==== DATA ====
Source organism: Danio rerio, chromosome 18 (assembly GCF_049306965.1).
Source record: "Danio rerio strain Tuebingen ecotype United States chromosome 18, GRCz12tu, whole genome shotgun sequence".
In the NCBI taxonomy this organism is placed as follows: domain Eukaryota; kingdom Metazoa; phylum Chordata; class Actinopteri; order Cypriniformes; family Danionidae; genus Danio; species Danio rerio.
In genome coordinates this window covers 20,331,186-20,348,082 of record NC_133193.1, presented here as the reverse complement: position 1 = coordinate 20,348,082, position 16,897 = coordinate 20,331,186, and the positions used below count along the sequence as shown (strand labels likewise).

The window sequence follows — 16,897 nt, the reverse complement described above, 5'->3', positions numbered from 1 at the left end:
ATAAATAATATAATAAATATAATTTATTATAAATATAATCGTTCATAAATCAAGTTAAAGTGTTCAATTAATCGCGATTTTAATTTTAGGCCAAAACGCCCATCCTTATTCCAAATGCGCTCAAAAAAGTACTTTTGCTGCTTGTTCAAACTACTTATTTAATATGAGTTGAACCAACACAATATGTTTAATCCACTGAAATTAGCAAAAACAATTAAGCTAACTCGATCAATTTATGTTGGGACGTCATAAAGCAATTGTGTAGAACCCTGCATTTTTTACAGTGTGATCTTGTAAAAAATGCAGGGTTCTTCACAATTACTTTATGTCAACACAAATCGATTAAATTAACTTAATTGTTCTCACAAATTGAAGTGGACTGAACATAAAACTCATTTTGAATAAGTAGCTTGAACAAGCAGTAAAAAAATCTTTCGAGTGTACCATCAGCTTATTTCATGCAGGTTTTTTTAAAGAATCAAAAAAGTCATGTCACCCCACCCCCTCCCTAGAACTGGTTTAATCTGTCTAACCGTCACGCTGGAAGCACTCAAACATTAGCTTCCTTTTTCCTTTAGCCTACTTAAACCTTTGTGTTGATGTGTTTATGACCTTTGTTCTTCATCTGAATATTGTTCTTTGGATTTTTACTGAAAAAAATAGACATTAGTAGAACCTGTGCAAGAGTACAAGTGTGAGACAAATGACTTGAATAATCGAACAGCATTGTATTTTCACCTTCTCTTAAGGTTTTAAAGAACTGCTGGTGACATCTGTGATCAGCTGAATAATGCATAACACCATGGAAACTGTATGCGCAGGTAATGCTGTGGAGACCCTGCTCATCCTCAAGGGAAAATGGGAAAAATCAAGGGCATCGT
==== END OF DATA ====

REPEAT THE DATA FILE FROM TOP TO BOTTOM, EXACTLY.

Source organism: Danio rerio, chromosome 18 (assembly GCF_049306965.1).
Source record: "Danio rerio strain Tuebingen ecotype United States chromosome 18, GRCz12tu, whole genome shotgun sequence".
In the NCBI taxonomy this organism is placed as follows: domain Eukaryota; kingdom Metazoa; phylum Chordata; class Actinopteri; order Cypriniformes; family Danionidae; genus Danio; species Danio rerio.
In genome coordinates this window covers 20,331,186-20,348,082 of record NC_133193.1, presented here as the reverse complement: position 1 = coordinate 20,348,082, position 16,897 = coordinate 20,331,186, and the positions used below count along the sequence as shown (strand labels likewise).

The window sequence follows — 16,897 nt, the reverse complement described above, 5'->3', positions numbered from 1 at the left end:
ATAAATAATATAATAAATATAATTTATTATAAATATAATCGTTCATAAATCAAGTTAAAGTGTTCAATTAATCGCGATTTTAATTTTAGGCCAAAACGCCCATCCTTATTCCAAATGCGCTCAAAAAAGTACTTTTGCTGCTTGTTCAAACTACTTATTTAATATGAGTTGAACCAACACAATATGTTTAATCCACTGAAATTAGCAAAAACAATTAAGCTAACTCGATCAATTTATGTTGGGACGTCATAAAGCAATTGTGTAGAACCCTGCATTTTTTACAGTGTGATCTTGTAAAAAATGCAGGGTTCTTCACAATTACTTTATGTCAACACAAATCGATTAAATTAACTTAATTGTTCTCACAAATTGAAGTGGACTGAACATAAAACTCATTTTGAATAAGTAGCTTGAACAAGCAGTAAAAAAATCTTTCGAGTGTACCATCAGCTTATTTCATGCAGGTTTTTTTAAAGAATCAAAAAAGTCATGTCACCCCACCCCCTCCCTAGAACTGGTTTAATCTGTCTAACCGTCACGCTGGAAGCACTCAAACATTAGCTTCCTTTTTCCTTTAGCCTACTTAAACCTTTGTGTTGATGTGTTTATGACCTTTGTTCTTCATCTGAATATTGTTCTTTGGATTTTTACTGAAAAAAATAGACATTAGTAGAACCTGTGCAAGAGTACAAGTGTGAGACAAATGACTTGAATAATCGAACAGCATTGTATTTTCACCTTCTCTTAAGGTTTTAAAGAACTGCTGGTGACATCTGTGATCAGCTGAATAATGCATAACACCATGGAAACTGTATGCGCAGGTAATGCTGTGGAGACCCTGCTCATCCTCAAGGGAAAATGGGAAAAATCAAGGGCATCGT